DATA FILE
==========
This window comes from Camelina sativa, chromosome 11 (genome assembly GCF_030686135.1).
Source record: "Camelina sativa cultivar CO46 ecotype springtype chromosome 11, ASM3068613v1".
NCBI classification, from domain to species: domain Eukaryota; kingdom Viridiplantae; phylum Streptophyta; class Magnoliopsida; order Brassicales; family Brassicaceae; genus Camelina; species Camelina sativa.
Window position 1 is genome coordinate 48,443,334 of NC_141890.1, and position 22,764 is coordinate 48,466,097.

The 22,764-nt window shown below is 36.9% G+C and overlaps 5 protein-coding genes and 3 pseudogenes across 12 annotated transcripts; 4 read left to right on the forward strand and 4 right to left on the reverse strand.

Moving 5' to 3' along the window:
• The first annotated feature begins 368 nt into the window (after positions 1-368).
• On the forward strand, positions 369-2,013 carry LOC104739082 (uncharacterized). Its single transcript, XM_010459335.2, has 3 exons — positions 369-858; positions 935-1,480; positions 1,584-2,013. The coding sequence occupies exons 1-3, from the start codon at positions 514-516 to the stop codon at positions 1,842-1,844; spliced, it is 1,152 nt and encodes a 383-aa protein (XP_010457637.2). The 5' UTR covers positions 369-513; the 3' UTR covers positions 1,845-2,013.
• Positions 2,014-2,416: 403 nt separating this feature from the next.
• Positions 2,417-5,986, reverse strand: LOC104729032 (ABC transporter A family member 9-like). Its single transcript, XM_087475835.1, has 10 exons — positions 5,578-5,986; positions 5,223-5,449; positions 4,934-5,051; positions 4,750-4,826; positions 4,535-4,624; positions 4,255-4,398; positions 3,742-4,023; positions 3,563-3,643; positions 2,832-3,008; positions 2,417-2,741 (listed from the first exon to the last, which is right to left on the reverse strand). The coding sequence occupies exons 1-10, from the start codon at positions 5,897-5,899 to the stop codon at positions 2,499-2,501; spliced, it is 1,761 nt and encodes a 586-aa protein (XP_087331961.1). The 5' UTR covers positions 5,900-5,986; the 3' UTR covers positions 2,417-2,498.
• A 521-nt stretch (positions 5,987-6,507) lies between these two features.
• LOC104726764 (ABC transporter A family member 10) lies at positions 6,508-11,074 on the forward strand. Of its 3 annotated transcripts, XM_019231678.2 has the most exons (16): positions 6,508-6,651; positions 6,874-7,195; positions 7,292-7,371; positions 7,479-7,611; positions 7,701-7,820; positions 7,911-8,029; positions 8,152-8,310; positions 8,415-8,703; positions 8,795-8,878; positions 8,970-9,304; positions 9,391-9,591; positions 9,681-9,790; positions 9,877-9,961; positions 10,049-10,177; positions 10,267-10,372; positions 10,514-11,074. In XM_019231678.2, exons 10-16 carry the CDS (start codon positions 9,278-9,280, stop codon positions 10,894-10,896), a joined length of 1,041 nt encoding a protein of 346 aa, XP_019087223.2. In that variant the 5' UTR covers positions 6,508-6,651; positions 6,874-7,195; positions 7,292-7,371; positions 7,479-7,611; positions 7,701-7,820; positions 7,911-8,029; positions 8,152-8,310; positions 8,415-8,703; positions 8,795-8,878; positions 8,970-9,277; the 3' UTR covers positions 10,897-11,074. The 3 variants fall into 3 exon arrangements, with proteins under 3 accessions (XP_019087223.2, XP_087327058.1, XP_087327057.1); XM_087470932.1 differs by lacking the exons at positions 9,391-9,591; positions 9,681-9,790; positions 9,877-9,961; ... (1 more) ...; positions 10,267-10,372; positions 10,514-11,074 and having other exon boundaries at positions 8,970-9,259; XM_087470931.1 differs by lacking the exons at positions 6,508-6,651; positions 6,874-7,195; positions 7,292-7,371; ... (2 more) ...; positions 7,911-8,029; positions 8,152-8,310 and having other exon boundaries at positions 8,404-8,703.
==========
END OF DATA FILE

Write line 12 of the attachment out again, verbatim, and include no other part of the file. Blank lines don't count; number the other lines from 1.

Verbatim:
• LOC104726764 (ABC transporter A family member 10) lies at positions 6,508-11,074 on the forward strand. Of its 3 annotated transcripts, XM_019231678.2 has the most exons (16): positions 6,508-6,651; positions 6,874-7,195; positions 7,292-7,371; positions 7,479-7,611; positions 7,701-7,820; positions 7,911-8,029; positions 8,152-8,310; positions 8,415-8,703; positions 8,795-8,878; positions 8,970-9,304; positions 9,391-9,591; positions 9,681-9,790; positions 9,877-9,961; positions 10,049-10,177; positions 10,267-10,372; positions 10,514-11,074. In XM_019231678.2, exons 10-16 carry the CDS (start codon positions 9,278-9,280, stop codon positions 10,894-10,896), a joined length of 1,041 nt encoding a protein of 346 aa, XP_019087223.2. In that variant the 5' UTR covers positions 6,508-6,651; positions 6,874-7,195; positions 7,292-7,371; positions 7,479-7,611; positions 7,701-7,820; positions 7,911-8,029; positions 8,152-8,310; positions 8,415-8,703; positions 8,795-8,878; positions 8,970-9,277; the 3' UTR covers positions 10,897-11,074. The 3 variants fall into 3 exon arrangements, with proteins under 3 accessions (XP_019087223.2, XP_087327058.1, XP_087327057.1); XM_087470932.1 differs by lacking the exons at positions 9,391-9,591; positions 9,681-9,790; positions 9,877-9,961; ... (1 more) ...; positions 10,267-10,372; positions 10,514-11,074 and having other exon boundaries at positions 8,970-9,259; XM_087470931.1 differs by lacking the exons at positions 6,508-6,651; positions 6,874-7,195; positions 7,292-7,371; ... (2 more) ...; positions 7,911-8,029; positions 8,152-8,310 and having other exon boundaries at positions 8,404-8,703.